I work in a MM group so take this as you will, but the days of profitably making markets by just fitting everything to the screens are long gone.

I think it depends a whole lot on what exactly you are market making and how you're trying to profit. Of course many desks take views as well, but mixing in prop positions doesn't change the essence of it: the MM is trying to make money off being available for other participants.

You can of course also learn some things about where to market is going in the course of this business, and many desks are able to piggy back on some flow information for their advantage.

The only real practitioner in this thread has one of the only downvoted comments. Incredible.

One little correction.

Hedge Fund: Convince customers to invest their money in the fund. Extract as much of it as possible through fees. Doesn't care much where the market goes, charge a fee either way, a bit more if it goes up.

Thanks for being so concise. Getting license to sell estates (life insurance), hope to make $$$, worm my way into FINRA to take series 7, then try operate under reg crowdfunding to raise $1 million capital for new biz. What you do now?

It's akin to Facebook open sourcing their social network framework, rather than the entire personal information of all their users. Of course it's useful to some people, but it's not what makes them money.

It's probably not a download it and run it piece of software, there are probably lots of configurations and likely requires the user to provide their own models and trading rules.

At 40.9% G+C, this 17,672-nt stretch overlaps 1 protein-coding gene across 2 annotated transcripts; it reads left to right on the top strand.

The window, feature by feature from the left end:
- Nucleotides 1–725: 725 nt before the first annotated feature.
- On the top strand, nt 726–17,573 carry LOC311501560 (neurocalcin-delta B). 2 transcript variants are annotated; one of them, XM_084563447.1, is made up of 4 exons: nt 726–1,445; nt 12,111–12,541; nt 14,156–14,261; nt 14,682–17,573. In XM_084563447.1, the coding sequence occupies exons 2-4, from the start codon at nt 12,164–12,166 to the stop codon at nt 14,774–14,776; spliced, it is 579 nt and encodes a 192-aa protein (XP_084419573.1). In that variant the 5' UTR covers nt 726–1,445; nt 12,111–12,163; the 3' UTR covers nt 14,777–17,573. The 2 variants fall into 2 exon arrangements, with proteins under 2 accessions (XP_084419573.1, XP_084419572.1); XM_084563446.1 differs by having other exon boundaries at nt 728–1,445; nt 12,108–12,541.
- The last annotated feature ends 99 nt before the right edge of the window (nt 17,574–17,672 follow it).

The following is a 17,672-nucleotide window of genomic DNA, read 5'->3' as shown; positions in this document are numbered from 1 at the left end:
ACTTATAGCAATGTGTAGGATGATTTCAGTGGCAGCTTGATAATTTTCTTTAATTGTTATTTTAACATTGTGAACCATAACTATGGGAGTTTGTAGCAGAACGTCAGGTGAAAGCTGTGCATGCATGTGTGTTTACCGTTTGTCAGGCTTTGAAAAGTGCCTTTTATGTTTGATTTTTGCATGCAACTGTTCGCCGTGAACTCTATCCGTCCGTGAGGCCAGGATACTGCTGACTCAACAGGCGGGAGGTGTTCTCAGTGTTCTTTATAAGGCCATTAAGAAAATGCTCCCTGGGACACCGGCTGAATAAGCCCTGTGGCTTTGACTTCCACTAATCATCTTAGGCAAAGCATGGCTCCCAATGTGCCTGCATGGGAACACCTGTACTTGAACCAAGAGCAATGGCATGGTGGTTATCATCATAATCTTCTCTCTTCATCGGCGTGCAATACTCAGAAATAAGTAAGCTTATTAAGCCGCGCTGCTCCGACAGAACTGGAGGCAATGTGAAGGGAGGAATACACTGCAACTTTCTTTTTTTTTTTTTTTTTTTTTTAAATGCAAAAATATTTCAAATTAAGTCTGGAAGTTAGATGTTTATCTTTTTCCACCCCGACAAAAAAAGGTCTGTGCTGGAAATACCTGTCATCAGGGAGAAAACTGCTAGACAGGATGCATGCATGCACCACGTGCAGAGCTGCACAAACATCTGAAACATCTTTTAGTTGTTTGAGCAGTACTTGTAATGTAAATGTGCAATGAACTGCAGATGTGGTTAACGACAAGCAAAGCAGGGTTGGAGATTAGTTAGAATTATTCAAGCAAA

Investment banks don't even have the secret sauce, hedge funds like Renaissance Technologies and D. E. Shaw & Co. are the ones that have it

It's a bit disingenuous to say that BB's don't have a stake in HFT.

At the time of Aleynikov's case, Goldman was routinely at the top of the NYSE rankings with regard to programmatic trading volume.

> Goldman was routinely at the top of the NYSE rankings with regard to programmatic trading volume.

I took 'secret sauce' in GP's comment to mean 'profitable strategies'. Don't confuse volume with profitability. It's conceivable that a BB would deliberately lose money in some activities to have clients give them other, more profitable flow/business.

That's true. It's "LeFevre's corollary", if you will :)

N.B, Lapdance not gauranteed

Investment banks have proprietary trading desks that are effectively hedge funds.

GS used to be nicknamed “the worlds largest hedge fund”. They have plenty of world class proprietary tech, but the OP is right: this is not likely to be secret sauce at all.

That's Harvard's endowment. Harvard University itself exists at this point merely as a tax dodge for the $37 billion AUM hedge fund.

I don’t think this is accurate. Regulators release the Volcker Rule to shut down prop trading at banks.

The Volcker rule contains exemptions for certain prop trading activities. For example, trading in US government bonds is exempt.

Here's nice flowchart[0] to determine what counts as proprietary trading. There is a surprising amount that is still allowed.


There still exist principal investing groups, as well as market making groups that can contribute to the bottom line.

Right. They have tons of trading activities that are non-proprietary. I’m sure they can always hide some positions that are truly proprietary but largely they are not supposed to put on positions for their own gain.

To a regular software developer who uses (and does extremely minimal contributions) open source software regularly, this seems more for marketing / branding (even from an HR perspective) than for anything else (like a contribution without returns in mind).

We're reading about how GS "will" open source some software on WSJ, it would be better to just see a blog announcement with a link to the repository.